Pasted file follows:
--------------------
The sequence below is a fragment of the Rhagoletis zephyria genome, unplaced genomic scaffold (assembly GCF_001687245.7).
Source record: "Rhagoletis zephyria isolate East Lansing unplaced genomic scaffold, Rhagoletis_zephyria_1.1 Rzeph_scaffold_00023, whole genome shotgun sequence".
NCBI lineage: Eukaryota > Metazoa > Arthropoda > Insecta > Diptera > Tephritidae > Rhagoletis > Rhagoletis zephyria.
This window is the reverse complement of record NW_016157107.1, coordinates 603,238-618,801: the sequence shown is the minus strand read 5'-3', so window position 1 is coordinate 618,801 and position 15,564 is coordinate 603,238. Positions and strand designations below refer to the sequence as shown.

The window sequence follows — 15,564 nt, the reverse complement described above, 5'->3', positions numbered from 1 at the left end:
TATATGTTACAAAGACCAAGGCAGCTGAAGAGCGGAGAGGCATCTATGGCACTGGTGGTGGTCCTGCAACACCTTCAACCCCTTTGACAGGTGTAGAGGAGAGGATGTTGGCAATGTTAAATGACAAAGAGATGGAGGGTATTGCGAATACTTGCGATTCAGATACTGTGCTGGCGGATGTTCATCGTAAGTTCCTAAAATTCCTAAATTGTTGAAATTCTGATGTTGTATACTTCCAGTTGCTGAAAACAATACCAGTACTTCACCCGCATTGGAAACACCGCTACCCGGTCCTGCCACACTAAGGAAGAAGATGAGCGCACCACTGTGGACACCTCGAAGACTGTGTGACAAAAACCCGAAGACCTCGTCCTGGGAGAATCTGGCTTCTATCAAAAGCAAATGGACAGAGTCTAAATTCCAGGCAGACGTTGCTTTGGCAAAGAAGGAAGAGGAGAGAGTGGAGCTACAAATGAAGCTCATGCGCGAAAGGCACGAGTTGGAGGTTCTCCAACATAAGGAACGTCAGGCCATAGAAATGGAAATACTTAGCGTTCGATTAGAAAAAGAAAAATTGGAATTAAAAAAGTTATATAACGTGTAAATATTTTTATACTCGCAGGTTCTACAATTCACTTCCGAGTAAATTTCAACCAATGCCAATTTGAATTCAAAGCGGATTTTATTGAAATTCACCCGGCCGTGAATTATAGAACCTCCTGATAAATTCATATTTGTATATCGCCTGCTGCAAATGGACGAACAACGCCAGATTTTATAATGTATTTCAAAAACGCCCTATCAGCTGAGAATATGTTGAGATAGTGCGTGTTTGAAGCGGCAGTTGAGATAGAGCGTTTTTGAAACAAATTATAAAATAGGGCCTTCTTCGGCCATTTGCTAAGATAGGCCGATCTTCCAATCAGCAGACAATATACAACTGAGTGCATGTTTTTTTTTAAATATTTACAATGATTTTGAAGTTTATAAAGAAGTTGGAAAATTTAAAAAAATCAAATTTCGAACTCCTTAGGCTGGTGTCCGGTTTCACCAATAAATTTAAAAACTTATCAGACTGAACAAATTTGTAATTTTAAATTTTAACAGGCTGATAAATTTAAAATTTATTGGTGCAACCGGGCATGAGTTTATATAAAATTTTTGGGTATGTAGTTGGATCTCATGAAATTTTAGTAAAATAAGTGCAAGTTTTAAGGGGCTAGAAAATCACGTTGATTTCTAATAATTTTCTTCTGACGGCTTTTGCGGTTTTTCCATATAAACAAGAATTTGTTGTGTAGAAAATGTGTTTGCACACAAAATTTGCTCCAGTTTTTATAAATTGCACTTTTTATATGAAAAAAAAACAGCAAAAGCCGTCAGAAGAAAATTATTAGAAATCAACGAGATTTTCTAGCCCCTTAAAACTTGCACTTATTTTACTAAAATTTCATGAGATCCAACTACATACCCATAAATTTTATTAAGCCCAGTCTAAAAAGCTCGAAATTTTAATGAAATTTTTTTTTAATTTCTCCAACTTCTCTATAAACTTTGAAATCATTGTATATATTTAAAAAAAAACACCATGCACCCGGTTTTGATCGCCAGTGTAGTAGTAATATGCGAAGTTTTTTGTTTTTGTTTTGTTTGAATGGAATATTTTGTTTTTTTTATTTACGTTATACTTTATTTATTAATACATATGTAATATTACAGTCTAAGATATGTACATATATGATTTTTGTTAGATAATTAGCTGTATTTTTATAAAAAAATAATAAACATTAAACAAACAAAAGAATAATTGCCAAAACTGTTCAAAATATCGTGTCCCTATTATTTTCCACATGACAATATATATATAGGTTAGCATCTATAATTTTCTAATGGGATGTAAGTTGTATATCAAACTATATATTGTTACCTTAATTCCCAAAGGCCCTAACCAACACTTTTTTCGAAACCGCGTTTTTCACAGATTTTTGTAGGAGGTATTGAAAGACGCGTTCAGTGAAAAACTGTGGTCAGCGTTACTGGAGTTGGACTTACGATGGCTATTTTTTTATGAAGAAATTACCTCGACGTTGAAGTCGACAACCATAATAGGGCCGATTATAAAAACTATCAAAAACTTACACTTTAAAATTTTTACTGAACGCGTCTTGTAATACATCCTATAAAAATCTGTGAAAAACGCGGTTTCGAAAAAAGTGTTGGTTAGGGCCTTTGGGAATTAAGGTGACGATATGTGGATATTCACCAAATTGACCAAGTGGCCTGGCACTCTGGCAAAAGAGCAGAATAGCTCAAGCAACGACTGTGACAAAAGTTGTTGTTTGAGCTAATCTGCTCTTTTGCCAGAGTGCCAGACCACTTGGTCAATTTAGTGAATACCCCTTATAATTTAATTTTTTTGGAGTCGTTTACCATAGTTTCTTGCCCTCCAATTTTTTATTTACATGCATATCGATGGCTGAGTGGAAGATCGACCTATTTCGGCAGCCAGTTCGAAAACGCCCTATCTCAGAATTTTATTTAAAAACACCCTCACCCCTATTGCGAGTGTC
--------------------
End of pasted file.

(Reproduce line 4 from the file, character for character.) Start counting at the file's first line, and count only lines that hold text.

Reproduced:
This window is the reverse complement of record NW_016157107.1, coordinates 603,238-618,801: the sequence shown is the minus strand read 5'-3', so window position 1 is coordinate 618,801 and position 15,564 is coordinate 603,238. Positions and strand designations below refer to the sequence as shown.